Pluto came into focus. A Shanghai skyscraper climbed into the sky. Tunisia’s civil society won the Nobel Peace Prize. A Pharaoh chased down the Triple Crown. Paris mourned.
Wikipedia editors recorded it all in 2015, a world of volunteers editing a year into history.
Today you can experience some of the wonder, pain, and triumph of 2015 in four minutes with #Edit2015, the Wikimedia Foundation’s second year-in-review video, replaying a year through the lens of history’s largest crowd-sourced movement.
A collaboration between the Wikimedia Foundation’s storyteller Victor Grigas and several volunteer editors, #Edit2015 celebrates the individuals all over the world who’ve invested thousands, if not millions, of hours in curating Wikimedia sites.
The year was scarred with tragedies. Along with attacks in Beirut and Paris, #Edit2015 shows glimpses of the European migrant crisis, the death of Freddie Gray, the Syrian Civil War, a terror attack on an airliner in the Sinai, and the Mina stampede at Mecca. Wikipedian Bassel Khartabil, imprisoned in Syria and possibly sentenced to death, is represented with his contributions to recording the ancient city of Palmyra in 3D for future generations.
Appropriately, Grigas included World War II images alongside tragic contemporary events because “the largest and deadliest human conflict that has ever happened was 70 years ago, so it was memorialized this year by China and Russia—they thought it was appropriate to remember.” The style of that scene was inspired by The Fifth Element, where a main character (Leeloo) researches ‘war’ on a future digital encyclopedia and sees a montage of war images. “I interpreted this scene as the main message of that film, to show what awful things we’re capable of and how we need to know that they exist so we can do something about it,” Grigas says.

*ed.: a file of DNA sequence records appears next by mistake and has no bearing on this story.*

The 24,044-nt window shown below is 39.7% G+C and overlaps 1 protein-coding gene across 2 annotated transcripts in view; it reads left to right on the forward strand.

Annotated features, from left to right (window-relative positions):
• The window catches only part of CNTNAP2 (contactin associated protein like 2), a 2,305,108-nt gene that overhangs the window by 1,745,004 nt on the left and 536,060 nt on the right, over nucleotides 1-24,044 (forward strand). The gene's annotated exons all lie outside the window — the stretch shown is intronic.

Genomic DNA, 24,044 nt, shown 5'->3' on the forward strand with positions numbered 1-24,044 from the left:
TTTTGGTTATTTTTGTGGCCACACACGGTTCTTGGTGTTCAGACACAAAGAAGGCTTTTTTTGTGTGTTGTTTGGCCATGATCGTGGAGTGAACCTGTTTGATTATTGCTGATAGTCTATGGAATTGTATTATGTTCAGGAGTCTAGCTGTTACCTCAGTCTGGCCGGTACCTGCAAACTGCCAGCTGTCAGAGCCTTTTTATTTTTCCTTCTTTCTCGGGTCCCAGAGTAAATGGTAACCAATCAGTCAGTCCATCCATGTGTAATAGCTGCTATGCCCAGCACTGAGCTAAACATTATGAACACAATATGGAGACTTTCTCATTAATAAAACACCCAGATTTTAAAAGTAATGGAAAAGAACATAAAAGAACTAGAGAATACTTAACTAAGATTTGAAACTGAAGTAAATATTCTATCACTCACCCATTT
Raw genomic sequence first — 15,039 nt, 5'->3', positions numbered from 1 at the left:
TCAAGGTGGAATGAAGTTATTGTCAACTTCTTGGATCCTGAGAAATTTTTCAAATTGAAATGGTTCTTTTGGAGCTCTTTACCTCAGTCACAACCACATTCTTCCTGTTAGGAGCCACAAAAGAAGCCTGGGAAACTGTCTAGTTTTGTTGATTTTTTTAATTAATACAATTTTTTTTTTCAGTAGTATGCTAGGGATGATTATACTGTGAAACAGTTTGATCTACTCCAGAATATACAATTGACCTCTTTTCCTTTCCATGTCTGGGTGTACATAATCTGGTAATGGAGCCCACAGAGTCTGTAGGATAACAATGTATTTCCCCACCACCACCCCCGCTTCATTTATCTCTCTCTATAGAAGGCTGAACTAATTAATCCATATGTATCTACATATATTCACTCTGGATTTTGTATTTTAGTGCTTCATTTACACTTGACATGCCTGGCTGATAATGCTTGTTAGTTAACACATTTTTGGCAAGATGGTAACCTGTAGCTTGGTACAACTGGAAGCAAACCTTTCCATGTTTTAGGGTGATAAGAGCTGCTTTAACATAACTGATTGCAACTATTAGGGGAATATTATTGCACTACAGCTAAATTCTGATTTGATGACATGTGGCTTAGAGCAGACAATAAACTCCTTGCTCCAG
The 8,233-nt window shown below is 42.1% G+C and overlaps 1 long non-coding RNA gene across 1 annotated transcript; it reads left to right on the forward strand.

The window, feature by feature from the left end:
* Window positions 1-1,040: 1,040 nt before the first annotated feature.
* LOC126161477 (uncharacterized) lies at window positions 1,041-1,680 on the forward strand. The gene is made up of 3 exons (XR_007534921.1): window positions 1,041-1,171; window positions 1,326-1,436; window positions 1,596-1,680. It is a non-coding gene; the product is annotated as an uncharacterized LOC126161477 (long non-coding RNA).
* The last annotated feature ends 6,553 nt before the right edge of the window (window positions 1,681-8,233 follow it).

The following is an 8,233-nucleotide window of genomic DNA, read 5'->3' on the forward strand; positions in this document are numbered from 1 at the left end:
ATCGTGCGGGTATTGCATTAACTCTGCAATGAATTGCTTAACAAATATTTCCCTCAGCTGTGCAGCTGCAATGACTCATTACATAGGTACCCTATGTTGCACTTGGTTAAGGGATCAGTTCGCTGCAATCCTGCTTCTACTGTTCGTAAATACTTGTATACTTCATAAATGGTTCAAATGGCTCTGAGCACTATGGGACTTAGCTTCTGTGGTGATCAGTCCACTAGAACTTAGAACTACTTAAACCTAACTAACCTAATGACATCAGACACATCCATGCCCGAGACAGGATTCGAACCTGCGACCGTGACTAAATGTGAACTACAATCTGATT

#Edit2015’s jubilance shows in the sporting events of the year, like American Pharoah’s, Triple Crown, and the victors of the FIFA Women’s World Cup, Tour de France, Monaco Grand Prix, and La Liga. And history repeated itself with the ongoing jinx of the Chicago Cubs, tarred by the Curse of the Billy Goat.
Fans looked ahead to Star Wars: The Force Awakens. Nobel Prize laureates included Tunisia’s National Dialogue Quartet, and volunteer Wikipedia editors were on hand at the ceremony to document the recipients. The quartet now has an article in 45 languages. Earthlings gazed at a dwarf planet for the first time with the first-ever high-resolution photos of Pluto. Hundreds of thousands of readers were able to learn from the 5,700 word “featured” article, a status that is considered the best Wikipedia has to offer, and if they wanted to know more about the Solar System, they could turn to dozens of articles encompassed in the featured topic.
Wikimedia volunteers are represented in every frame of #Edit2015 through the articles and images presented, including the fruits of Wiki Loves Earth 2015, an international photo competition sponsored by the Wikimedia community to illustrate protected natural areas of the world. During 2015, more than 100,000 pictures were submitted by nearly 9,000 participants. Grigas notes that he had to include them because the images “were just stunning. I wanted to go print them into posters to hang up in my office, which you can legally do because they are all freely licensed. I actually know a photographer with a professional poster-size printer who did just that with images from Wikimedia Commons,” Wikipedia’s central media repository.
Wikipedians continue to build that vast collection of freely licensed images, and they climbed to the sky in a construction montage showing the Shanghai Tower reach its ultimate height of 632 meters (2,073 feet). “I love when you can animate something that was never intended for it,” Grigas says. “I put the photos in a sequence, timed it to the beat of the music, and this skyscraper sprouted up like a mushroom.”
Unlike some news media, Wikipedians take a people-powered, global view of the year that Grigas said was an honor to capture. “The montage of everything together expresses the international concept. I love seeing Georgian, Spanish, Japanese, and Arabic all together.”
Ed Erhart, Editorial Associate
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